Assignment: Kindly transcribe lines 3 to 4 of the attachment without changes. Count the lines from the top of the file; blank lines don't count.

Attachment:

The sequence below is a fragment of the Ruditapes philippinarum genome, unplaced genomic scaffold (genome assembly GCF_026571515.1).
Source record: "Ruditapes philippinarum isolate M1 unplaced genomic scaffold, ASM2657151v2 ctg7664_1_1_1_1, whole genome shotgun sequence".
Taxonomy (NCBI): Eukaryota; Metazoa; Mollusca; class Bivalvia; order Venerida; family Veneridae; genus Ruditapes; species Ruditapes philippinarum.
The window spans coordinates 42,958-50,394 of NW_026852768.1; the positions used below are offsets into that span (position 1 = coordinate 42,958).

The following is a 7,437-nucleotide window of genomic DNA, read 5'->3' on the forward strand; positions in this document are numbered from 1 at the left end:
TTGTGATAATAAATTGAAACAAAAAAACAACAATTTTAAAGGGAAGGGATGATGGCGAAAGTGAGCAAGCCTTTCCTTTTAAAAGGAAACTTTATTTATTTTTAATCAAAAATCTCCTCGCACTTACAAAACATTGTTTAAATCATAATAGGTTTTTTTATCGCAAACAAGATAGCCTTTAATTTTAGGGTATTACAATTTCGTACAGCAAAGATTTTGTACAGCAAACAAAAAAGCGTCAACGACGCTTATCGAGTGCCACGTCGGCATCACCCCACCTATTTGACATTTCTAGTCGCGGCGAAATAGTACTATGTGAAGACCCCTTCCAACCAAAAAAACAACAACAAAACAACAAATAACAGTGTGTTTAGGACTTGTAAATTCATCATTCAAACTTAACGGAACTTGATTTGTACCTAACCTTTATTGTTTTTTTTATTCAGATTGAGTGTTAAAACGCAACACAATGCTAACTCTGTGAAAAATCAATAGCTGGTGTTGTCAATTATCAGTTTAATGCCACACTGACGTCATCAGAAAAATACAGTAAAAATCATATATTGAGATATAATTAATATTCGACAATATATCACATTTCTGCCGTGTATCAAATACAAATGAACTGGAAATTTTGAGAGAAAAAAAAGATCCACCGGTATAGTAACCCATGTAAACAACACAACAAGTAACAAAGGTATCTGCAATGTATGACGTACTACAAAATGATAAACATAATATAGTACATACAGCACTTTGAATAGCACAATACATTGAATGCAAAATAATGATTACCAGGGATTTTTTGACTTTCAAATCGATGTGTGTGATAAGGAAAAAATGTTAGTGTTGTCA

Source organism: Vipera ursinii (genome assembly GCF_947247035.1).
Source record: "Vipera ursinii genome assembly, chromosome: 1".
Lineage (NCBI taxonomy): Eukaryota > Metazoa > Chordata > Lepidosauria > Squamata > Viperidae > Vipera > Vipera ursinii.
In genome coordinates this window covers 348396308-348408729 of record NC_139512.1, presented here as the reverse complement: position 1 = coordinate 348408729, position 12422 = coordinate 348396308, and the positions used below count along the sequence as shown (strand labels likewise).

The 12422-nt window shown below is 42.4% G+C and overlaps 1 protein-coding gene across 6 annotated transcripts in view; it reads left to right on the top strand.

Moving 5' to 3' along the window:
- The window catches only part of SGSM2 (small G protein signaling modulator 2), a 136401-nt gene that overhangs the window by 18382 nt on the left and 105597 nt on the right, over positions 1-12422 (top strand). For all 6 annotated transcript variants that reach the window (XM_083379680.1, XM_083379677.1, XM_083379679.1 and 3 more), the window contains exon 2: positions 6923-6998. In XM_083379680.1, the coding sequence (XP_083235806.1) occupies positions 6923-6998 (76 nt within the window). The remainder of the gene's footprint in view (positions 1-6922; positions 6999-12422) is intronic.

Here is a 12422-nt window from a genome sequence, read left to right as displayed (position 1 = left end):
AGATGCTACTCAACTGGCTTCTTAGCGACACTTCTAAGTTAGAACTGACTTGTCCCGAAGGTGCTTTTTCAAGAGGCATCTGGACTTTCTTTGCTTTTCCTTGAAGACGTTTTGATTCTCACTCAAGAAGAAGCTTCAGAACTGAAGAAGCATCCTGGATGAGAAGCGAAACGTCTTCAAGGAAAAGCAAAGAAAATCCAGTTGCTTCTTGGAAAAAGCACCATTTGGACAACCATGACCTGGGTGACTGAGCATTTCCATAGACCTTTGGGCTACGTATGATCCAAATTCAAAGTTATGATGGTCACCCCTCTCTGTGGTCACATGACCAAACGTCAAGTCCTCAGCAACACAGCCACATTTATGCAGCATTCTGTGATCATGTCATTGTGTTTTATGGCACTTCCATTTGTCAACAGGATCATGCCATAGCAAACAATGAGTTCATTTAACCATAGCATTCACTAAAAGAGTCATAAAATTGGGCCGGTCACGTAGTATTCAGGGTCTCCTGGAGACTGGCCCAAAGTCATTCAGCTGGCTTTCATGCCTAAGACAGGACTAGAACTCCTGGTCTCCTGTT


Taxonomy (NCBI): Eukaryota; Metazoa; Mollusca; class Bivalvia; order Venerida; family Veneridae; genus Ruditapes; species Ruditapes philippinarum.
The window spans coordinates 42,958-50,394 of NW_026852768.1; the positions used below are offsets into that span (position 1 = coordinate 42,958).